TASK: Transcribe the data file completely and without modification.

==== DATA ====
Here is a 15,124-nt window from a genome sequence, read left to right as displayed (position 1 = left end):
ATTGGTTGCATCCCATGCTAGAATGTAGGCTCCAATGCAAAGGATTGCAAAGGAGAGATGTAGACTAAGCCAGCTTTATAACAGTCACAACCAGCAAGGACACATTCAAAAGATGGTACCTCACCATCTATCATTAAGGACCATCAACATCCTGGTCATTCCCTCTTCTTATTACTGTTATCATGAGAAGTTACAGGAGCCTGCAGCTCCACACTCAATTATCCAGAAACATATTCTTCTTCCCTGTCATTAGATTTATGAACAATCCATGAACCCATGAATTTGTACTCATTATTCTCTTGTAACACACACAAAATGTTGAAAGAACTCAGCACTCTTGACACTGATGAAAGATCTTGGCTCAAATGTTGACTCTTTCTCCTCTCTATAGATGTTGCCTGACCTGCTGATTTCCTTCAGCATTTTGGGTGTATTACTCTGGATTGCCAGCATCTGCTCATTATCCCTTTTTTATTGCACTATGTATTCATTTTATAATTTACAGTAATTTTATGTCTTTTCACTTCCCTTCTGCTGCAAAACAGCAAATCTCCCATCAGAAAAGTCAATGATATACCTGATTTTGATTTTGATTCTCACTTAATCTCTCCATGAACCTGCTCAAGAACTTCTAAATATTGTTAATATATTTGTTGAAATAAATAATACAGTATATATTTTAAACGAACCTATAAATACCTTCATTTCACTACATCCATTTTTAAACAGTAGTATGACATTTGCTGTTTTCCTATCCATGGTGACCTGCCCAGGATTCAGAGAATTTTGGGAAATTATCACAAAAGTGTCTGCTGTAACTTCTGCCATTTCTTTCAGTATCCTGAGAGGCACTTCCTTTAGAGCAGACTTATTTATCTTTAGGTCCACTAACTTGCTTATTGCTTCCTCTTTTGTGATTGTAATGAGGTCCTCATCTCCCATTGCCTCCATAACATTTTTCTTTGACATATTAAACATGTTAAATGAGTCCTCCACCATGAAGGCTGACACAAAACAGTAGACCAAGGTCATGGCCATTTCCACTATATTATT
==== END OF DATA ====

Here is a 15,124-nt window from a genome sequence, read left to right as displayed (position 1 = left end):
ATTGGTTGCATCCCATGCTAGAATGTAGGCTCCAATGCAAAGGATTGCAAAGGAGAGATGTAGACTAAGCCAGCTTTATAACAGTCACAACCAGCAAGGACACATTCAAAAGATGGTACCTCACCATCTATCATTAAGGACCATCAACATCCTGGTCATTCCCTCTTCTTATTACTGTTATCATGAGAAGTTACAGGAGCCTGCAGCTCCACACTCAATTATCCAGAAACATATTCTTCTTCCCTGTCATTAGATTTATGAACAATCCATGAACCCATGAATTTGTACTCATTATTCTCTTGTAACACACACAAAATGTTGAAAGAACTCAGCACTCTTGACACTGATGAAAGATCTTGGCTCAAATGTTGACTCTTTCTCCTCTCTATAGATGTTGCCTGACCTGCTGATTTCCTTCAGCATTTTGGGTGTATTACTCTGGATTGCCAGCATCTGCTCATTATCCCTTTTTTATTGCACTATGTATTCATTTTATAATTTACAGTAATTTTATGTCTTTTCACTTCCCTTCTGCTGCAAAACAGCAAATCTCCCATCAGAAAAGTCAATGATATACCTGATTTTGATTTTGATTCTCACTTAATCTCTCCATGAACCTGCTCAAGAACTTCTAAATATTGTTAATATATTTGTTGAAATAAATAATACAGTATATATTTTAAACGAACCTATAAATACCTTCATTTCACTACATCCATTTTTAAACAGTAGTATGACATTTGCTGTTTTCCTATCCATGGTGACCTGCCCAGGATTCAGAGAATTTTGGGAAATTATCACAAAAGTGTCTGCTGTAACTTCTGCCATTTCTTTCAGTATCCTGAGAGGCACTTCCTTTAGAGCAGACTTATTTATCTTTAGGTCCACTAACTTGCTTATTGCTTCCTCTTTTGTGATTGTAATGAGGTCCTCATCTCCCATTGCCTCCATAACATTTTTCTTTGACATATTAAACATGTTAAATGAGTCCTCCACCATGAAGGCTGACACAAAACAGTAGACCAAGGTCATGGCCATTTCCACTATATTATT